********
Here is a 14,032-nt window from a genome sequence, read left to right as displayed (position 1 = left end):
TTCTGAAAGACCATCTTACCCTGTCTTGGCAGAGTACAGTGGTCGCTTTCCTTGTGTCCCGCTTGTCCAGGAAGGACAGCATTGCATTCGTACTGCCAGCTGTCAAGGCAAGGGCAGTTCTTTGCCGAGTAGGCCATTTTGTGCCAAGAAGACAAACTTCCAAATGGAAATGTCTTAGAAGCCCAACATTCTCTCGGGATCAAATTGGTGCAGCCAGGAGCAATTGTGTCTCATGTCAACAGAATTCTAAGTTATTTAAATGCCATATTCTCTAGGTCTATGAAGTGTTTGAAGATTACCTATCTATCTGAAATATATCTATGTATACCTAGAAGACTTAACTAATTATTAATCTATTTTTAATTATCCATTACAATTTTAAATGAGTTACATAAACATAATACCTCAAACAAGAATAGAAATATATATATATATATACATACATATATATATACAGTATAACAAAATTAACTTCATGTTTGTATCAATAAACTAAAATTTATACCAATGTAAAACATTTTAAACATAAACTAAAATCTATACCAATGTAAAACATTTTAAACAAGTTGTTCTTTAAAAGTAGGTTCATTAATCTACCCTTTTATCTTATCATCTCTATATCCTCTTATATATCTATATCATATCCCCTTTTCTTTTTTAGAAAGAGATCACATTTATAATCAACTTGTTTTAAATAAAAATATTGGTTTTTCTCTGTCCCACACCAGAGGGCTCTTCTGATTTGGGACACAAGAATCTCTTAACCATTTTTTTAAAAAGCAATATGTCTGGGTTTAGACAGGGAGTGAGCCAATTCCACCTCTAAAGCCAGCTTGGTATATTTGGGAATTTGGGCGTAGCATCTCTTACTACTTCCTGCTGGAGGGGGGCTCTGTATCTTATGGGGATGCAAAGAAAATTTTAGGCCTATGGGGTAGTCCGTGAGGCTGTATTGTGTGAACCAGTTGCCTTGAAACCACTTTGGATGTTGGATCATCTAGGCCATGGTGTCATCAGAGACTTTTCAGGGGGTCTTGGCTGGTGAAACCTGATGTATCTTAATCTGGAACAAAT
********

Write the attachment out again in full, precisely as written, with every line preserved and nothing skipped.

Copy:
Here is a 14,032-nt window from a genome sequence, read left to right as displayed (position 1 = left end):
TTCTGAAAGACCATCTTACCCTGTCTTGGCAGAGTACAGTGGTCGCTTTCCTTGTGTCCCGCTTGTCCAGGAAGGACAGCATTGCATTCGTACTGCCAGCTGTCAAGGCAAGGGCAGTTCTTTGCCGAGTAGGCCATTTTGTGCCAAGAAGACAAACTTCCAAATGGAAATGTCTTAGAAGCCCAACATTCTCTCGGGATCAAATTGGTGCAGCCAGGAGCAATTGTGTCTCATGTCAACAGAATTCTAAGTTATTTAAATGCCATATTCTCTAGGTCTATGAAGTGTTTGAAGATTACCTATCTATCTGAAATATATCTATGTATACCTAGAAGACTTAACTAATTATTAATCTATTTTTAATTATCCATTACAATTTTAAATGAGTTACATAAACATAATACCTCAAACAAGAATAGAAATATATATATATATATACATACATATATATATACAGTATAACAAAATTAACTTCATGTTTGTATCAATAAACTAAAATTTATACCAATGTAAAACATTTTAAACATAAACTAAAATCTATACCAATGTAAAACATTTTAAACAAGTTGTTCTTTAAAAGTAGGTTCATTAATCTACCCTTTTATCTTATCATCTCTATATCCTCTTATATATCTATATCATATCCCCTTTTCTTTTTTAGAAAGAGATCACATTTATAATCAACTTGTTTTAAATAAAAATATTGGTTTTTCTCTGTCCCACACCAGAGGGCTCTTCTGATTTGGGACACAAGAATCTCTTAACCATTTTTTTAAAAAGCAATATGTCTGGGTTTAGACAGGGAGTGAGCCAATTCCACCTCTAAAGCCAGCTTGGTATATTTGGGAATTTGGGCGTAGCATCTCTTACTACTTCCTGCTGGAGGGGGGCTCTGTATCTTATGGGGATGCAAAGAAAATTTTAGGCCTATGGGGTAGTCCGTGAGGCTGTATTGTGTGAACCAGTTGCCTTGAAACCACTTTGGATGTTGGATCATCTAGGCCATGGTGTCATCAGAGACTTTTCAGGGGGTCTTGGCTGGTGAAACCTGATGTATCTTAATCTGGAACAAAT